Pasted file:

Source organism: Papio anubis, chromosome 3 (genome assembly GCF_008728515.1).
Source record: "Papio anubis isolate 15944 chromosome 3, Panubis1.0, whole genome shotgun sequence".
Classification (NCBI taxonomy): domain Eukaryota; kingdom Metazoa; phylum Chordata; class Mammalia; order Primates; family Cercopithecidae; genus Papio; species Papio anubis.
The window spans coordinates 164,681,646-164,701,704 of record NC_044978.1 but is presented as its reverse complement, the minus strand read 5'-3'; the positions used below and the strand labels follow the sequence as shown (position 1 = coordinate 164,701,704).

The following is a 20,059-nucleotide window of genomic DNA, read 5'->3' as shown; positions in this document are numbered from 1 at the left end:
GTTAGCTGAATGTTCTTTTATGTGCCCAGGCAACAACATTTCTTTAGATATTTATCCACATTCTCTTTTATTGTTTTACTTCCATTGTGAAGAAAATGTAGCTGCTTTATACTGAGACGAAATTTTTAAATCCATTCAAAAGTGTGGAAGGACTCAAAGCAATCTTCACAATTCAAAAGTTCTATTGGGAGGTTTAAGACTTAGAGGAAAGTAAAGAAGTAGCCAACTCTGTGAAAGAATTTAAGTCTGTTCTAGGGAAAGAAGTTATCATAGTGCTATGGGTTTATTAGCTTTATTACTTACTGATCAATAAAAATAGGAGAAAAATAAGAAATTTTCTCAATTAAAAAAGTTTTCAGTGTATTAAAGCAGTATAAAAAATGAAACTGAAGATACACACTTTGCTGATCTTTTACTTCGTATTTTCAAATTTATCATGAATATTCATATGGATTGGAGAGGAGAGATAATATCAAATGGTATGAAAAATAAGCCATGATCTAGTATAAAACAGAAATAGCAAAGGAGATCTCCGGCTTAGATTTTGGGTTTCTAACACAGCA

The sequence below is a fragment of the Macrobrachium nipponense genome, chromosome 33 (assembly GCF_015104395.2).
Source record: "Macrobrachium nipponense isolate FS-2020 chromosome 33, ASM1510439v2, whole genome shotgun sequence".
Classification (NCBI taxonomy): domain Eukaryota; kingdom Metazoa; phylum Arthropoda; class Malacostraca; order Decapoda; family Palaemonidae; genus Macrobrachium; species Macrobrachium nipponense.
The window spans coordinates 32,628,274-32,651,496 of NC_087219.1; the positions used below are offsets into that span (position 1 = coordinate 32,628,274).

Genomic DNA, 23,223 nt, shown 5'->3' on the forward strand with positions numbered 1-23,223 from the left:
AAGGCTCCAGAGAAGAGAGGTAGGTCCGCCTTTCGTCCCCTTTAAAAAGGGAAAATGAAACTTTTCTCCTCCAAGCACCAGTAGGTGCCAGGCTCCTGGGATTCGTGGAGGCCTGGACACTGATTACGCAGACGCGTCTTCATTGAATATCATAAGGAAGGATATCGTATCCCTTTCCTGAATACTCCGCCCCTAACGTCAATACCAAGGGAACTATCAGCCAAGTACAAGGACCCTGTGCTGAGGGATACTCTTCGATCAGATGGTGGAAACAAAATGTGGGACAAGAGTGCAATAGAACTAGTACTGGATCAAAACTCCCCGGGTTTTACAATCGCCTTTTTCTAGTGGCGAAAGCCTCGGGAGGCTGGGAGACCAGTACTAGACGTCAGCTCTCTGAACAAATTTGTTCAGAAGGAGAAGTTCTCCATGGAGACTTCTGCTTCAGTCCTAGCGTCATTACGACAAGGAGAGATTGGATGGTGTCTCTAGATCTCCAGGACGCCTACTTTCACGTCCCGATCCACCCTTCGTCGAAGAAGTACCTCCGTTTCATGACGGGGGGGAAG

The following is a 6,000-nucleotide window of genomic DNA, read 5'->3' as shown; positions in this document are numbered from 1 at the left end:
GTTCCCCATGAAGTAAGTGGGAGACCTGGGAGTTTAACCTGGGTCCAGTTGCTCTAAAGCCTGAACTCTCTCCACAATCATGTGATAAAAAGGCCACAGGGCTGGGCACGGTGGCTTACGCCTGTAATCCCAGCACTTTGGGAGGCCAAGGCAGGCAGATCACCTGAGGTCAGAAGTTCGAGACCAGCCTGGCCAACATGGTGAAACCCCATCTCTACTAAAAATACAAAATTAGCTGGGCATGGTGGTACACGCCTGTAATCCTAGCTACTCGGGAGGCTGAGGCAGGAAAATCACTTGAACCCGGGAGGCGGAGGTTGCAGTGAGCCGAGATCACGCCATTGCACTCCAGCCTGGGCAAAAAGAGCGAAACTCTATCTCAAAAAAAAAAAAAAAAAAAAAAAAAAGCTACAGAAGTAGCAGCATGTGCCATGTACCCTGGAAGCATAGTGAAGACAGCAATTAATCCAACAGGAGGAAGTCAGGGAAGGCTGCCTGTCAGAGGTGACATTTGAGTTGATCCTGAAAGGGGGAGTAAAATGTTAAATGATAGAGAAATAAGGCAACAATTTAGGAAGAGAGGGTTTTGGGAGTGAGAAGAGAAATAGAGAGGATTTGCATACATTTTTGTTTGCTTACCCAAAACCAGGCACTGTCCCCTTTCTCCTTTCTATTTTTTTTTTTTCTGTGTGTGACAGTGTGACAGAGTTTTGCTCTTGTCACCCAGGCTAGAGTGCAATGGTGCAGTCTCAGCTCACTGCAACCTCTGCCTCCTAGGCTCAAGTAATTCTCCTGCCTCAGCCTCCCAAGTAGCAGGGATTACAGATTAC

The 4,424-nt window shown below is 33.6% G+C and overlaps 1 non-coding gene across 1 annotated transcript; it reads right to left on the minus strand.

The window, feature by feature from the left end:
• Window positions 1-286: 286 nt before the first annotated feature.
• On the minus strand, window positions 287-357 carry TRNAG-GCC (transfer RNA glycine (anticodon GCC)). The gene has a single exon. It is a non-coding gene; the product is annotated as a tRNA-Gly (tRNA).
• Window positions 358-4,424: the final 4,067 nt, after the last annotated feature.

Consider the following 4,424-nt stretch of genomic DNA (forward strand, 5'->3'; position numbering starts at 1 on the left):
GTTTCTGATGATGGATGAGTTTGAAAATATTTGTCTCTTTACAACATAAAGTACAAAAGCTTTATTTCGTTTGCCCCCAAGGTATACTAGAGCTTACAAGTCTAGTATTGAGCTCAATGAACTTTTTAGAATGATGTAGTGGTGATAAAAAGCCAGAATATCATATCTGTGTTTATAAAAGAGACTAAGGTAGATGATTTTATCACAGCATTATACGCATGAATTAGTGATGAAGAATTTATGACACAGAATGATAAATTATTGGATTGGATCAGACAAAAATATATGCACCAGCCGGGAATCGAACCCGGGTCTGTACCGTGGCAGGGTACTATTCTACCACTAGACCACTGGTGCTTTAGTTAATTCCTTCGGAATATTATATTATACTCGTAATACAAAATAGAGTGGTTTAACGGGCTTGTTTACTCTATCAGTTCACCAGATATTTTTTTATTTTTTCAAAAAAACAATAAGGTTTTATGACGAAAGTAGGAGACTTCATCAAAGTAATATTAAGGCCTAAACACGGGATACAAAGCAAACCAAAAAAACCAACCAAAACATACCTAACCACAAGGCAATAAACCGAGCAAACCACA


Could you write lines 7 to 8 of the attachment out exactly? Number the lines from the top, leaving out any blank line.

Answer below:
The sequence below is a fragment of the Macrobrachium nipponense genome, chromosome 33 (assembly GCF_015104395.2).
Source record: "Macrobrachium nipponense isolate FS-2020 chromosome 33, ASM1510439v2, whole genome shotgun sequence".